Along with lights and music, the installation also features an interactive story wall made of backlit papers hung on a grid inviting visitors to share responses to a prompt to speak their response aloud. The prompt reads “I dream of a world where together we can …” Visitors’ handwritten responses create a patchwork of voices documenting hope amid this challenging time, Thompson said.

Other Yalies involved in the project included Yale College student Joaquin Soto ’24, and Shikha Thakali ’21 M. Arch. Indistinguishable From Magic Inc., a company co-founded by Yalies Lance Chantiles ’19 B.A. and Isaac Shelanski ’19 B.A., did the design and programming behind the interactive effects. New Haven-based musician Will Orzo composed music for the project.

Doerfler on child mortality and bereavement in the ancient world

As a graduate student, Maria Doerfler was translating a homily written about the death of a child in ancient Syria. The theme, the death of children, was fairly uncommon in writings from late antiquity, which struck Doerfler as unusual considering how common mortality in children was in the premodern world. Indeed, at the time, as many as one in three were likely to die in the first year of life.

Doerfler, assistant professor of religious studies, explores the theme more closely in her book “Jephthah’s Daughter, Sarah’s Son” (University of California Press), a social history that examines how extant texts helped shape bereavement for ancient Christians who lost children. The book recently received the 2021 Best First Book in the History of Religions from the American Academy of Religion.

I started exploring the possibility that children’s lives mattered to late ancient societies, and attending to homilists’ efforts to speak to the challenges their death posed for families and communities,” she told the University of California Press blog. “Once I began to follow that trail, it became clear that only a monograph-sized project would even begin to do justice to this topic.”

At the forefront of environmental injustice

During her three-decade career at Yale, Hazel Carby distinguished herself as one of the world’s leading scholars on race, gender, and African American issues. She now has been appointed as Centennial Professor at the London School of Economics and Political Science’s (LSE) International Inequalities Institute, where, over the next year, she will conduct research on inequalities embedded in climate change and other global environmental challenges.

Poor Black, brown, and Indigenous peoples are the most vulnerable to the effects of environmental exploitation, dispossession, and degradation rooted in settler colonialism and racial capitalism,” said Carby, the Charles C. and Dorothea S. Dilley Professor Emeritus of African American Studies and professor emeritus of American studies.” Today these communities are also at the forefront of mobilizing collective, cultural, and political resistance to mining, the extraction of fossil fuels, toxic pollution, and waste.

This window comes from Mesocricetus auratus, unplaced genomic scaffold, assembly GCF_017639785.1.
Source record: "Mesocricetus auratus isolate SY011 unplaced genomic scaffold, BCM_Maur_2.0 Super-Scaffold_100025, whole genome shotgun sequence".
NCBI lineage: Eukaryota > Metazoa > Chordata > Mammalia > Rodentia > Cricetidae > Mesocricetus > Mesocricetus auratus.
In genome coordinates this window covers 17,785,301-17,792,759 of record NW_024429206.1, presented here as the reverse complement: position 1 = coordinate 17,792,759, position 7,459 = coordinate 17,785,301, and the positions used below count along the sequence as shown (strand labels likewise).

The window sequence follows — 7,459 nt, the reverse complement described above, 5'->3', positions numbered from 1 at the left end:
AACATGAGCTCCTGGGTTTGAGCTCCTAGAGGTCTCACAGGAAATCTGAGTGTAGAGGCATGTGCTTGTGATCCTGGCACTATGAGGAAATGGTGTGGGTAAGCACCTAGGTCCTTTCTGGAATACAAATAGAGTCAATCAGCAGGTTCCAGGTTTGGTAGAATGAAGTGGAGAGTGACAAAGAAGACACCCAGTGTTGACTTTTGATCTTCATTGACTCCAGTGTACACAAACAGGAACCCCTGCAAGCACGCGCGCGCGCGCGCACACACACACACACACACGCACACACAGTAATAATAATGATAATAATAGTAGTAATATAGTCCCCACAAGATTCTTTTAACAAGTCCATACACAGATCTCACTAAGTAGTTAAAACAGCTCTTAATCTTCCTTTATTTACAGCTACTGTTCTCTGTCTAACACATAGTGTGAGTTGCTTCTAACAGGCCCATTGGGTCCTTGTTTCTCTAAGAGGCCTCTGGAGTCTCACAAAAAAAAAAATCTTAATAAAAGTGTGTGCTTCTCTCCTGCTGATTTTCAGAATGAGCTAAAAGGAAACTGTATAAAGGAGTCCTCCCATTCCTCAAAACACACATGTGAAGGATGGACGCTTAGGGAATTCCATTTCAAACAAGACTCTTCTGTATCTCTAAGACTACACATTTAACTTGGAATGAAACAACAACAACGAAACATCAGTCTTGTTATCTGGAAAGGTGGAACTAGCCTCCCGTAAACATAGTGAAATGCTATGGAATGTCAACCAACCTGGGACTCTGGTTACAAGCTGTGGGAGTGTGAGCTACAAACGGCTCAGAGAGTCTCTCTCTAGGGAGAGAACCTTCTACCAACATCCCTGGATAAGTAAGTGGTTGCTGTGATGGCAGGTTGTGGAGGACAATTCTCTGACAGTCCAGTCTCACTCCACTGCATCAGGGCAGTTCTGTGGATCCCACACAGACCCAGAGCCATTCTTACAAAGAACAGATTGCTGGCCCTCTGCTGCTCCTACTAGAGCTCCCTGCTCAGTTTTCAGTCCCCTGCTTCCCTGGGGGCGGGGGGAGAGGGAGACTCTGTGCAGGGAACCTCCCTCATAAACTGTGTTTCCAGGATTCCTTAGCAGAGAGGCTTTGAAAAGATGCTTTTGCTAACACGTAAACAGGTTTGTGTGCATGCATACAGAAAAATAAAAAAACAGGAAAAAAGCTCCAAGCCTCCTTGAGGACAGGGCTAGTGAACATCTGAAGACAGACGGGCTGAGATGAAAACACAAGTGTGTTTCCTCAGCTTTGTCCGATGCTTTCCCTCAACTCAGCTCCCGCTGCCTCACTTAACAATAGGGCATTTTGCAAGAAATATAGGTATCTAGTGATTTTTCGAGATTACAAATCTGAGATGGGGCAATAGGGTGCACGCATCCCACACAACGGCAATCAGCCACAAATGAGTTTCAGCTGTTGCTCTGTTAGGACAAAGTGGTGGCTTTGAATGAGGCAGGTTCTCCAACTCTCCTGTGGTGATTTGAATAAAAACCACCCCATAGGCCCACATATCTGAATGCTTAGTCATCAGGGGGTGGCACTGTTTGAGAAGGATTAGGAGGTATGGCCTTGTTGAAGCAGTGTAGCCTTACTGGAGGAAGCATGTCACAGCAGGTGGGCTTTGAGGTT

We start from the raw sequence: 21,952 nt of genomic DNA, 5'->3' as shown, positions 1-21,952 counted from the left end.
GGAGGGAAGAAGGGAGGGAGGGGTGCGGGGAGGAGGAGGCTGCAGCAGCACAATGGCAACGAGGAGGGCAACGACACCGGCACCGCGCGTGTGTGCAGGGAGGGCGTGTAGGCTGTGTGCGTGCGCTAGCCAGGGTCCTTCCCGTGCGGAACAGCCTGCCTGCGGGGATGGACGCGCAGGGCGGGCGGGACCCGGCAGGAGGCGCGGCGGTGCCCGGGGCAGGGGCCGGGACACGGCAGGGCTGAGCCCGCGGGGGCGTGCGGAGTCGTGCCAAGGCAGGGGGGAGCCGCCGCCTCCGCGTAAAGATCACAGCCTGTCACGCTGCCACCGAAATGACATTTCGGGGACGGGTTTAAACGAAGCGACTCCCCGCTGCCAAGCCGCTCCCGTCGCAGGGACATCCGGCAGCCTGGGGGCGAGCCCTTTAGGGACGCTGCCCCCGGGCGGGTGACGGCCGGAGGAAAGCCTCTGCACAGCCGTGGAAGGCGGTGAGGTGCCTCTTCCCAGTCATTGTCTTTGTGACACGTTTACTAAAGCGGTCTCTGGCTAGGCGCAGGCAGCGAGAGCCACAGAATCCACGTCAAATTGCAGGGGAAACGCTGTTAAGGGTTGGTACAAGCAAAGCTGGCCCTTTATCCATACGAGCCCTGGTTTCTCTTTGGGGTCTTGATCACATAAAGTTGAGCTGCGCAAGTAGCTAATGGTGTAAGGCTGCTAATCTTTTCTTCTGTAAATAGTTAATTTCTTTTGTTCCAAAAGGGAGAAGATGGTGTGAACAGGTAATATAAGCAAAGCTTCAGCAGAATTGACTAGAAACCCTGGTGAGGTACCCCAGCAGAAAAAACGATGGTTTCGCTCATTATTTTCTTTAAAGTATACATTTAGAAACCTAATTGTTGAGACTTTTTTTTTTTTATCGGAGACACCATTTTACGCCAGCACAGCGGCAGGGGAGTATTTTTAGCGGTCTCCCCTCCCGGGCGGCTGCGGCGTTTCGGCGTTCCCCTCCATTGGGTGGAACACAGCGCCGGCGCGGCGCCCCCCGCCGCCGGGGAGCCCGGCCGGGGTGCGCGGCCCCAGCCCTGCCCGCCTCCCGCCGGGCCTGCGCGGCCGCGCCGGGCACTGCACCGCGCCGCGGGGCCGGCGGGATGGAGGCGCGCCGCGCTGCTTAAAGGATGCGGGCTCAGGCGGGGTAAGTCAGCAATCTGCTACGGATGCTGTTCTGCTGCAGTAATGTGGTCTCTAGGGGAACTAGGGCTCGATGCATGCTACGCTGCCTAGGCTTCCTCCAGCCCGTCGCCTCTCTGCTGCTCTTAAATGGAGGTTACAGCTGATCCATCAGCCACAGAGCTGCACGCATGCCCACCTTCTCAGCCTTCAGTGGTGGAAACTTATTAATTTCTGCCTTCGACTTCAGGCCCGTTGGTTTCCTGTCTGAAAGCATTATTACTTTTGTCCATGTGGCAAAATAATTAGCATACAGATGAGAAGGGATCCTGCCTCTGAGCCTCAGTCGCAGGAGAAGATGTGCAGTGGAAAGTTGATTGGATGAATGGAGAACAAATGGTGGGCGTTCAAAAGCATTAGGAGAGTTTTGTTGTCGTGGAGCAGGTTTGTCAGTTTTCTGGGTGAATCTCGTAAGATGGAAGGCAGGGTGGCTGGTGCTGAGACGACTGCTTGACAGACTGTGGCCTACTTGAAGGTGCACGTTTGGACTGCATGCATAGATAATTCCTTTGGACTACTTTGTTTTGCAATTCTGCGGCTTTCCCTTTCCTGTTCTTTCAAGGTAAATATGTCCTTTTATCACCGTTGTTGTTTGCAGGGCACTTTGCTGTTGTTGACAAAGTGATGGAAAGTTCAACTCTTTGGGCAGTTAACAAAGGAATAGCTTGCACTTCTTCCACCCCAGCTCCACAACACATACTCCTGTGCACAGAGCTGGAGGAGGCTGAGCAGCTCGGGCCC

It is imperative that our research and knowledge systems be propelled from and informed by these sites of struggle and alternative ways of living with and on the earth if we are to have a future.”

The healing power of stories

How do people heal from loss and trauma? Laura Wexler, the Charles H. Farnam Professor of Women’s, Gender, & Sexuality Studies and of American Studies, believes that one way is through visual storytelling, particularly the telling of stories with family photographs.

Over the next few years, Wexler will investigate the reparative nature of storytelling through photography as a new fellow of the Hastings Center, a nonprofit, interdisciplinary research institute that addresses social and ethical issues in health care, science, and technology, and helps bring key issues in ethics and bioethics into the national conversation.

Wexler — who directs the Photographic Memory Workshop at Yale and is a co-chair of the Public Humanities Program — was recently named one of 24 new fellows of the center. Hastings Center Fellows are a group of more than 200 individuals from disciplines as diverse as medicine, genomics, philosophy, and social justice whose work has informed scholarship and public understanding of complex ethical issues in health, science, and technology.

Wexler believes that greater imagination is needed to address such critical public issues as climate change, the disparate impacts of COVID-19, the effects of de-industrialization on communities, the trauma of forced migration, and more.

We need more imaginative ways to counter the moral injuries of our time,” she said.

Mike Cummings, Susan Gonzalez, and Kevin Dennehy contributed to this column. If you wish to suggest an item for a future Humanitas column, please email Kevin Dennehy with a brief description of the news and key details.